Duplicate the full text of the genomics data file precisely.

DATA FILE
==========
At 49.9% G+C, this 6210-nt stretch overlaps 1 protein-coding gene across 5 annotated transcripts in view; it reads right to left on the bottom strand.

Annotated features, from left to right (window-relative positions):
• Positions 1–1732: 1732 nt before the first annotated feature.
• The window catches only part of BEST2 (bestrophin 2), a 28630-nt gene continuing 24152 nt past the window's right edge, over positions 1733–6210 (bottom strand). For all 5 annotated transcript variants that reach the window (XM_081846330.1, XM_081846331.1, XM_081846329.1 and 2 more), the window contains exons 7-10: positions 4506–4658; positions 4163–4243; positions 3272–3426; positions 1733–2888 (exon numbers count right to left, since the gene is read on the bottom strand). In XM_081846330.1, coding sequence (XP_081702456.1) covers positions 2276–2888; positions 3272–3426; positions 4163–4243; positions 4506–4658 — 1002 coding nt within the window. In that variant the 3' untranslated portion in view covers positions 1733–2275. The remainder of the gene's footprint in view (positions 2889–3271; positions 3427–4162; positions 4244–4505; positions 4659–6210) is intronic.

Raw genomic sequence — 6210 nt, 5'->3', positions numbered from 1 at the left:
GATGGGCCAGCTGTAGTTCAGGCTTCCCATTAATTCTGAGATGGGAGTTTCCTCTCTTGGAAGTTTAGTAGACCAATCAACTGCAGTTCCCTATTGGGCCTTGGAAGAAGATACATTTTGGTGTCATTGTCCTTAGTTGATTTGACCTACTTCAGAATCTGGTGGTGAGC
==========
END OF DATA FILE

At 49.9% G+C, this 6210-nt stretch overlaps 1 protein-coding gene across 5 annotated transcripts in view; it reads right to left on the bottom strand.

Annotated features, from left to right (window-relative positions):
• Positions 1–1732: 1732 nt before the first annotated feature.
• The window catches only part of BEST2 (bestrophin 2), a 28630-nt gene continuing 24152 nt past the window's right edge, over positions 1733–6210 (bottom strand). For all 5 annotated transcript variants that reach the window (XM_081846330.1, XM_081846331.1, XM_081846329.1 and 2 more), the window contains exons 7-10: positions 4506–4658; positions 4163–4243; positions 3272–3426; positions 1733–2888 (exon numbers count right to left, since the gene is read on the bottom strand). In XM_081846330.1, coding sequence (XP_081702456.1) covers positions 2276–2888; positions 3272–3426; positions 4163–4243; positions 4506–4658 — 1002 coding nt within the window. In that variant the 3' untranslated portion in view covers positions 1733–2275. The remainder of the gene's footprint in view (positions 2889–3271; positions 3427–4162; positions 4244–4505; positions 4659–6210) is intronic.

Raw genomic sequence — 6210 nt, 5'->3', positions numbered from 1 at the left:
GATGGGCCAGCTGTAGTTCAGGCTTCCCATTAATTCTGAGATGGGAGTTTCCTCTCTTGGAAGTTTAGTAGACCAATCAACTGCAGTTCCCTATTGGGCCTTGGAAGAAGATACATTTTGGTGTCATTGTCCTTAGTTGATTTGACCTACTTCAGAATCTGGTGGTGAGC